A Celtic phrase meaning “the essence of true friendship.” Here’s a few that might sound familiar:
David and Jonathan—Bible (Samuel I and II )
Anne and Diane—Anne of Green Gables
Pooh and Piglet—Well, you know
According to Wikipedia (and other more scholarly sources):
Anam Cara or anamchara is an old Gaelic term for “soul friend”; anam meaning “soul” and cara meaning “friend”. The term was popularized by Irish author John O’Donohue….
Our friendships profoundly impact us. True ones that go deep are treasured, uncommon and can be as strong as or stronger than family ties. These are the souls we choose to share our lives with. While writing this I accidentally typed “livers” instead of “lives”. Yes, sometimes folks even share an organ with a friend in need. There’s more than one way to share life.
Give a gratitude shout-out to a dear friend! Just type their 1st name if you’re reading this on social media. Now, call, text, write and let them know one thing you love about them.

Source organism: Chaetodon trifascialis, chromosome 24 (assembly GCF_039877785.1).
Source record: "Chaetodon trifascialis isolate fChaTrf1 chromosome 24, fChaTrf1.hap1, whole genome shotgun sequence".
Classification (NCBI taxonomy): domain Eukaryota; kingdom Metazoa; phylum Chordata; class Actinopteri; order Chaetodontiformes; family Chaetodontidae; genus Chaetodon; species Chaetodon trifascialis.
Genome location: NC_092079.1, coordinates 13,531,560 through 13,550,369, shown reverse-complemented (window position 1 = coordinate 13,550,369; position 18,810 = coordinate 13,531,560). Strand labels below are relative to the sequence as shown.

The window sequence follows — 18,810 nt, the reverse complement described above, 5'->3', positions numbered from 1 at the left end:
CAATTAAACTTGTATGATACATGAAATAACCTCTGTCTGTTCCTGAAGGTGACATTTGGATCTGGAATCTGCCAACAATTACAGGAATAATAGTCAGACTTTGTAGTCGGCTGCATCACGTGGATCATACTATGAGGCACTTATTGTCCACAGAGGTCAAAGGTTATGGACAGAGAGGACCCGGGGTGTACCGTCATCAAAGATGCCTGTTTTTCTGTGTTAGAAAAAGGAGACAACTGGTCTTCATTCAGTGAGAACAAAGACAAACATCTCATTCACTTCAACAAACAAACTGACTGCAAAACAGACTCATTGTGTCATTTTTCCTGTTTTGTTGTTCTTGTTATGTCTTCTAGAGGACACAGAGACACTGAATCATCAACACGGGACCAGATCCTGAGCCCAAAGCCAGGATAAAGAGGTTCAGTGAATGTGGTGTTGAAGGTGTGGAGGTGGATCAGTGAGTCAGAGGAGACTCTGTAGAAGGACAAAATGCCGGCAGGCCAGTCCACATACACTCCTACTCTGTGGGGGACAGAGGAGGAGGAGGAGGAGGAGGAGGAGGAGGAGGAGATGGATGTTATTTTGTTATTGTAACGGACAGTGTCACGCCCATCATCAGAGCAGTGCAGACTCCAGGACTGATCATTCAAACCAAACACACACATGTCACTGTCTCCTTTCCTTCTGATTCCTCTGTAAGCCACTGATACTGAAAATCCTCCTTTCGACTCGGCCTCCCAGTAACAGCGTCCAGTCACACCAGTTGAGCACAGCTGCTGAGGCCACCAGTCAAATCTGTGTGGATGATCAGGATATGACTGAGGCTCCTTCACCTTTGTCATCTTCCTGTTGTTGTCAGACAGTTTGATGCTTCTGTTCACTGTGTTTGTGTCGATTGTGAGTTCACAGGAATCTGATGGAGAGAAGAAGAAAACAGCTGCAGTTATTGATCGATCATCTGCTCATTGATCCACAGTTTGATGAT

If you’re writing your memoir on or interviewing someone else, make sure to ask about their best friend growing up. You can dedicate an entire chapter to exploring this answer. In fact, while working on this section you’ll probably run the gamut from laughter to tears. I’ve done this exercise with young kids and adults, age doesn’t matter. The smiles, chuckles, eye twinkles and sighs show how much these memories shape our hearts and souls. Treasure them.
One of my favorite humor writers is Patrick McManus. His stories of adventures with his childhood best friend will delight you with a hefty dose of belly laughs. Try this one, The Night the Bear Ate Goombaw (my favorite) for a great read and some “good medicine!”
A merry heart does good, like medicine…
(Thank you, Abigail Eiceman, for the great discussion on Anam Cara)